Metricize Me!

Academia is in the middle of a quantification revolution.  If you are a professor, academic researcher, or doctoral student, you have, by now, undoubtedly encountered any number of web platforms that offer scores or stats or metrics to inform you of your worth.  For instance, on one research platform, I have an “RG” score of 24.21.  This is an all-encompassing summary of over 20 years of contributions to my scholarly discipline.  I use it all the time to let my colleagues, neighbors, and friends know that I am, indeed, a very important professor.  I tell them my score, and they say “Ahhhh, that’s impressive!”  “Right?” I reply.  We all nod and smile knowingly.  Several platforms let me (and anyone else who cares to look) know how many times my contributions have been viewed, downloaded, or cited, purportedly measuring the “impact” of my work.  No matter that these kinds of indicators can be gamed, or that they favor more easily accessible items.

Truth be told, I’m a bit exhausted by all of this metricizing.  It’s being done TO me. I typically don’t have a say.  These data points may or may not be accessible to my peers, my employer, or the general public.  Sometimes it is clear, and sometimes I simply have to assume, that there are transactions going on behind the scenes where I am being purchased as a row in a database. Although I don’t yet feel that these metrics are being used for or against me in any meaningful way, the point is that many platforms created for the academic workforce are intentionally striving for that outcome.  Their creators believe that these metrics should mean something consequential.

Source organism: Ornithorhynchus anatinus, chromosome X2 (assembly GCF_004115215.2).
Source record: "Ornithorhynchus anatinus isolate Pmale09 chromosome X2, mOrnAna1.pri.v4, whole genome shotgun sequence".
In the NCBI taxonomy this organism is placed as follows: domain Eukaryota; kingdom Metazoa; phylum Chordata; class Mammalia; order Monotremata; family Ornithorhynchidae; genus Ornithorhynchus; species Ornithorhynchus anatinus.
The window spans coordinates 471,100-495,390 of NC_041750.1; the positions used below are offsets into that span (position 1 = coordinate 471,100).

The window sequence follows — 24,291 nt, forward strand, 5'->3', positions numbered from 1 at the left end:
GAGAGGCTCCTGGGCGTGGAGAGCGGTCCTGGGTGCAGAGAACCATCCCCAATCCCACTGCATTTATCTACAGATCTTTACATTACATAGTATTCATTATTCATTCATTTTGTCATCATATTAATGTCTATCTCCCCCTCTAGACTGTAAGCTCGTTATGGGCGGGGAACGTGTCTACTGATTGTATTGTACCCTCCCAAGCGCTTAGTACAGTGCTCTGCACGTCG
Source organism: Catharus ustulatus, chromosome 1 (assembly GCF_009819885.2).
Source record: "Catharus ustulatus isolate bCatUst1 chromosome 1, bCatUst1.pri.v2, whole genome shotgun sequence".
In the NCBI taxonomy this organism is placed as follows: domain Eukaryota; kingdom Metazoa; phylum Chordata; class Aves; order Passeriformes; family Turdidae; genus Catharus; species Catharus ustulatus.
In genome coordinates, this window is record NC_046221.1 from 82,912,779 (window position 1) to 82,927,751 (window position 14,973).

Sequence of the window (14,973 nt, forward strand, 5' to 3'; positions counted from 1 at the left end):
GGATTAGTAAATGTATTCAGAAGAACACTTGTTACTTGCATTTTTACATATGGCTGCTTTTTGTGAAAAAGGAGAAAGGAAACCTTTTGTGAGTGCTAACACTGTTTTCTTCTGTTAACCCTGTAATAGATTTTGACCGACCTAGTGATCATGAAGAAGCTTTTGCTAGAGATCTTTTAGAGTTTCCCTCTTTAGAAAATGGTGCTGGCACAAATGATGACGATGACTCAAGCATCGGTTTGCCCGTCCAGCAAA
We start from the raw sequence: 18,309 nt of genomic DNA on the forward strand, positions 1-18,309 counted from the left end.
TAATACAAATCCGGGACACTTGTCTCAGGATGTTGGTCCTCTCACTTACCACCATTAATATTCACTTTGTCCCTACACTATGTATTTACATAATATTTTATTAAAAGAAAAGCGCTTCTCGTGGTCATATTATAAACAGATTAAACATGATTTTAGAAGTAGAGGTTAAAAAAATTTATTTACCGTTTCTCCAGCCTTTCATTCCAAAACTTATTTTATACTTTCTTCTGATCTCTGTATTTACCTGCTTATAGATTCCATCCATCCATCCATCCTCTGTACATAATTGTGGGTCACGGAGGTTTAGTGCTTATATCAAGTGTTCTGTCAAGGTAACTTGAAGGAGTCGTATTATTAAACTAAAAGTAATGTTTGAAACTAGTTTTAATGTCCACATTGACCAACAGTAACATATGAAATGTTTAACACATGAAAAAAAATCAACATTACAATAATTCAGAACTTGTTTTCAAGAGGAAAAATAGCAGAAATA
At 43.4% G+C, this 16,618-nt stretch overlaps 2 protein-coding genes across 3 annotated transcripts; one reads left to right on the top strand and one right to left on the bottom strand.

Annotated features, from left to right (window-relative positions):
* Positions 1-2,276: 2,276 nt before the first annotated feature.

Five years ago, I decided to take matters into my own hands.  What I desired in a platform didn’t exist.  I wanted an online space to manage my whole professional self.  A space where I could centralize selected resources related to my research, teaching, and service work, provide guidance and insight about their application, and set parameters around who could access these items and how they could be used.  I wanted to be able to talk about my research and other academic experiences, as well as invite feedback on my work and develop connections outside of my limited individual network.  Most importantly, I wanted to be at the reigns of my presence on such a platform, free to promote myself and my work in ways that made sense to me, and without concern that I was being algorithmically measured.

As I’ve written about elsewhere, Prof2Prof is a platform for elevating a broad range of intellectual contributions to academia, higher education, and society.  This is accomplished by placing the central focus on the individual academic, who maintains control over decisions about what to share, with whom, and under what conditions.  And yes, soon, there will also eventually be metrics available that provide the user, and only the user, with information on resource views and downloads, among other things, all of which can be employed as that individual sees fit.  No presumption is made about how to measure the impact of someone else’s research and teaching scholarship.  As an academic, I know how to tell that story about my own work, and what constitutes the most useful collection of indicators for others to consider. Because impact takes on many different forms, I don't believe its assessment can be standardized, or worse yet, packaged into a single number.  It is complex and nuanced, intertwined with service work and activities that may not be glorified or even recognized in the metricsphere, let alone bundled into a score of 24.21.

Kristen Slack, Founder


Silhouette of a person's head with various numbers scattered on it